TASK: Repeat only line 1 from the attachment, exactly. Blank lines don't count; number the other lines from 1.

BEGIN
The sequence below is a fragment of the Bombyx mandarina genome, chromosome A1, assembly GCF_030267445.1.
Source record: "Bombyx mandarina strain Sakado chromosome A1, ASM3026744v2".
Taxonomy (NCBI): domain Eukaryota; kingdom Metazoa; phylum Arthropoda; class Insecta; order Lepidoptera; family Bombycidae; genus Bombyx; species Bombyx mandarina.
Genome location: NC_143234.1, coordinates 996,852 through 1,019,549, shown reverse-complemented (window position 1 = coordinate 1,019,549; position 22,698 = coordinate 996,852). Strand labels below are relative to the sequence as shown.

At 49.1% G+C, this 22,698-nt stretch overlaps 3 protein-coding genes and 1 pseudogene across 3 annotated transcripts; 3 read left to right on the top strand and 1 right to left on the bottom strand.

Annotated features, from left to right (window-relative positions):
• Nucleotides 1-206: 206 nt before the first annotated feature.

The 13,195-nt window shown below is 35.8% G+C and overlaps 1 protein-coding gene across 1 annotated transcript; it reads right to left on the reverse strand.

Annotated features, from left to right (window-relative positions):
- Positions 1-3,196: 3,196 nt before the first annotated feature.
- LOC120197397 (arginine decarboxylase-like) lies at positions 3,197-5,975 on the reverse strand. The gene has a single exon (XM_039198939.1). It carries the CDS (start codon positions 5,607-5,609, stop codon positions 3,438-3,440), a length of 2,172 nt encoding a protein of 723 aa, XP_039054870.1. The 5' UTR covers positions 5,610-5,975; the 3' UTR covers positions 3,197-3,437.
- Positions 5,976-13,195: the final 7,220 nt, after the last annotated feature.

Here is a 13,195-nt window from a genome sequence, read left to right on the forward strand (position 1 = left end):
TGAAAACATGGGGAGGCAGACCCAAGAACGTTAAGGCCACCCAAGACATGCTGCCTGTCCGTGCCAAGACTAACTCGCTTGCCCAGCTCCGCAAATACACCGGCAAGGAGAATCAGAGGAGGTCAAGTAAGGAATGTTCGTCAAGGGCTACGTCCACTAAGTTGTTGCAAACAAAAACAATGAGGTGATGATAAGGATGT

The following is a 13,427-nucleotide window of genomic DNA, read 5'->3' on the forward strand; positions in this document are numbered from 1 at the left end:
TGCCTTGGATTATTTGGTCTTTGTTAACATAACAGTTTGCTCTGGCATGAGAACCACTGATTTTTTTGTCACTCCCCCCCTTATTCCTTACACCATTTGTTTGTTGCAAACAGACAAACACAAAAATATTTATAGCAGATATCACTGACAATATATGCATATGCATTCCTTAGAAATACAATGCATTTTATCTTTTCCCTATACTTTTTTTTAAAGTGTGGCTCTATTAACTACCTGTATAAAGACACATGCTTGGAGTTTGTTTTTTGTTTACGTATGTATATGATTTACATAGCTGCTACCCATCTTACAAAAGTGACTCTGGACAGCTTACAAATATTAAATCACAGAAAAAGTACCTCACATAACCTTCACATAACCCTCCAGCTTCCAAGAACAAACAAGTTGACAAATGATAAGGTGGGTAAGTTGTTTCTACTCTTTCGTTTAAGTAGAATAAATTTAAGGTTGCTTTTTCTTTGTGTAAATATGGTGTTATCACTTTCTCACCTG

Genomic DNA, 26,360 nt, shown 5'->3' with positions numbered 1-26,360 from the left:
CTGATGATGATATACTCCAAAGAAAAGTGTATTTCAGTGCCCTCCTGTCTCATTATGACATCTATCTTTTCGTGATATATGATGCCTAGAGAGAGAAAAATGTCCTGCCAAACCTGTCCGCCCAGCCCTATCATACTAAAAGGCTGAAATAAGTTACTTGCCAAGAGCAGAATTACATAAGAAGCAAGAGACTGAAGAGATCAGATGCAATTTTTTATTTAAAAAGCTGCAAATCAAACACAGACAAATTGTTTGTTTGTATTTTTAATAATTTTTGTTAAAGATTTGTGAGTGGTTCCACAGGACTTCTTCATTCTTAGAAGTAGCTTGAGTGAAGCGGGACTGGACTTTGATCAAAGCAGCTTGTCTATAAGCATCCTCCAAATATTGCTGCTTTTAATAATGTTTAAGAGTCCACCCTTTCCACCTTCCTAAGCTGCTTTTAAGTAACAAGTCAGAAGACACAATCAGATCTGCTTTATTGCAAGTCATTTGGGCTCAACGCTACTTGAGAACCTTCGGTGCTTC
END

The sequence below is a fragment of the Bombyx mandarina genome, chromosome A1, assembly GCF_030267445.1.